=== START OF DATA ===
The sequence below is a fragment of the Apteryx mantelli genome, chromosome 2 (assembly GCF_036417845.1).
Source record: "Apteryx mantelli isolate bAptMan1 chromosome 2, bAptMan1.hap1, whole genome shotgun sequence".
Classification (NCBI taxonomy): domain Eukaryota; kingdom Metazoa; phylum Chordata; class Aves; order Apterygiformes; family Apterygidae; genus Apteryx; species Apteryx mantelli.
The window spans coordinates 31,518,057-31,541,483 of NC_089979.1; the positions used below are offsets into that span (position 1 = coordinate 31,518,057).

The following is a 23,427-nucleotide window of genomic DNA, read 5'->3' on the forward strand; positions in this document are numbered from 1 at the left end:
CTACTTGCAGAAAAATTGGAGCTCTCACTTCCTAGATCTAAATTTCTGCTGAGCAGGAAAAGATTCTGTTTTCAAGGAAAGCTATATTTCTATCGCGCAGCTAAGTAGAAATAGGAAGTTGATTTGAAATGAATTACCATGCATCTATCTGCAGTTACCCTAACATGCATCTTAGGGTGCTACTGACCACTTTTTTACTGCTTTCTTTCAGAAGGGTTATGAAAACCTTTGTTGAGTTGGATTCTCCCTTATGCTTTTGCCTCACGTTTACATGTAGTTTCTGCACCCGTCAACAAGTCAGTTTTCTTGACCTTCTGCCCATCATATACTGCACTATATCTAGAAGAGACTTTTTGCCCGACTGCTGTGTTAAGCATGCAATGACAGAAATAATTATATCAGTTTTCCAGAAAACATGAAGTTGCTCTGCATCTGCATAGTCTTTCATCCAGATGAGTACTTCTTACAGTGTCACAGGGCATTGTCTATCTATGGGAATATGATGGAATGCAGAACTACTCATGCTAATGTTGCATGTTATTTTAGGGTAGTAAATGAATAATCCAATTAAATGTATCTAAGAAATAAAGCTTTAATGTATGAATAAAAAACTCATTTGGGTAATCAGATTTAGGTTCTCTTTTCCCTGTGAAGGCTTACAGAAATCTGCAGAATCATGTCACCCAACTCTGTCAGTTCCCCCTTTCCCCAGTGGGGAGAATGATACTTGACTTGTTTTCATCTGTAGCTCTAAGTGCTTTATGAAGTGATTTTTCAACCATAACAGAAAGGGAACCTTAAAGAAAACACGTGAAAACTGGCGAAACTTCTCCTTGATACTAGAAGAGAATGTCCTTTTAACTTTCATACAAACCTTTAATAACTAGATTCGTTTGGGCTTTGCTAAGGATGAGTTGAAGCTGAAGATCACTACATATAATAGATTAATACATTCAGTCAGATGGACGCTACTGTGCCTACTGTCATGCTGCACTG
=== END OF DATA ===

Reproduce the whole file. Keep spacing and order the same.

The sequence below is a fragment of the Apteryx mantelli genome, chromosome 2 (assembly GCF_036417845.1).
Source record: "Apteryx mantelli isolate bAptMan1 chromosome 2, bAptMan1.hap1, whole genome shotgun sequence".
Classification (NCBI taxonomy): domain Eukaryota; kingdom Metazoa; phylum Chordata; class Aves; order Apterygiformes; family Apterygidae; genus Apteryx; species Apteryx mantelli.
The window spans coordinates 31,518,057-31,541,483 of NC_089979.1; the positions used below are offsets into that span (position 1 = coordinate 31,518,057).

The following is a 23,427-nucleotide window of genomic DNA, read 5'->3' on the forward strand; positions in this document are numbered from 1 at the left end:
CTACTTGCAGAAAAATTGGAGCTCTCACTTCCTAGATCTAAATTTCTGCTGAGCAGGAAAAGATTCTGTTTTCAAGGAAAGCTATATTTCTATCGCGCAGCTAAGTAGAAATAGGAAGTTGATTTGAAATGAATTACCATGCATCTATCTGCAGTTACCCTAACATGCATCTTAGGGTGCTACTGACCACTTTTTTACTGCTTTCTTTCAGAAGGGTTATGAAAACCTTTGTTGAGTTGGATTCTCCCTTATGCTTTTGCCTCACGTTTACATGTAGTTTCTGCACCCGTCAACAAGTCAGTTTTCTTGACCTTCTGCCCATCATATACTGCACTATATCTAGAAGAGACTTTTTGCCCGACTGCTGTGTTAAGCATGCAATGACAGAAATAATTATATCAGTTTTCCAGAAAACATGAAGTTGCTCTGCATCTGCATAGTCTTTCATCCAGATGAGTACTTCTTACAGTGTCACAGGGCATTGTCTATCTATGGGAATATGATGGAATGCAGAACTACTCATGCTAATGTTGCATGTTATTTTAGGGTAGTAAATGAATAATCCAATTAAATGTATCTAAGAAATAAAGCTTTAATGTATGAATAAAAAACTCATTTGGGTAATCAGATTTAGGTTCTCTTTTCCCTGTGAAGGCTTACAGAAATCTGCAGAATCATGTCACCCAACTCTGTCAGTTCCCCCTTTCCCCAGTGGGGAGAATGATACTTGACTTGTTTTCATCTGTAGCTCTAAGTGCTTTATGAAGTGATTTTTCAACCATAACAGAAAGGGAACCTTAAAGAAAACACGTGAAAACTGGCGAAACTTCTCCTTGATACTAGAAGAGAATGTCCTTTTAACTTTCATACAAACCTTTAATAACTAGATTCGTTTGGGCTTTGCTAAGGATGAGTTGAAGCTGAAGATCACTACATATAATAGATTAATACATTCAGTCAGATGGACGCTACTGTGCCTACTGTCATGCTGCACTG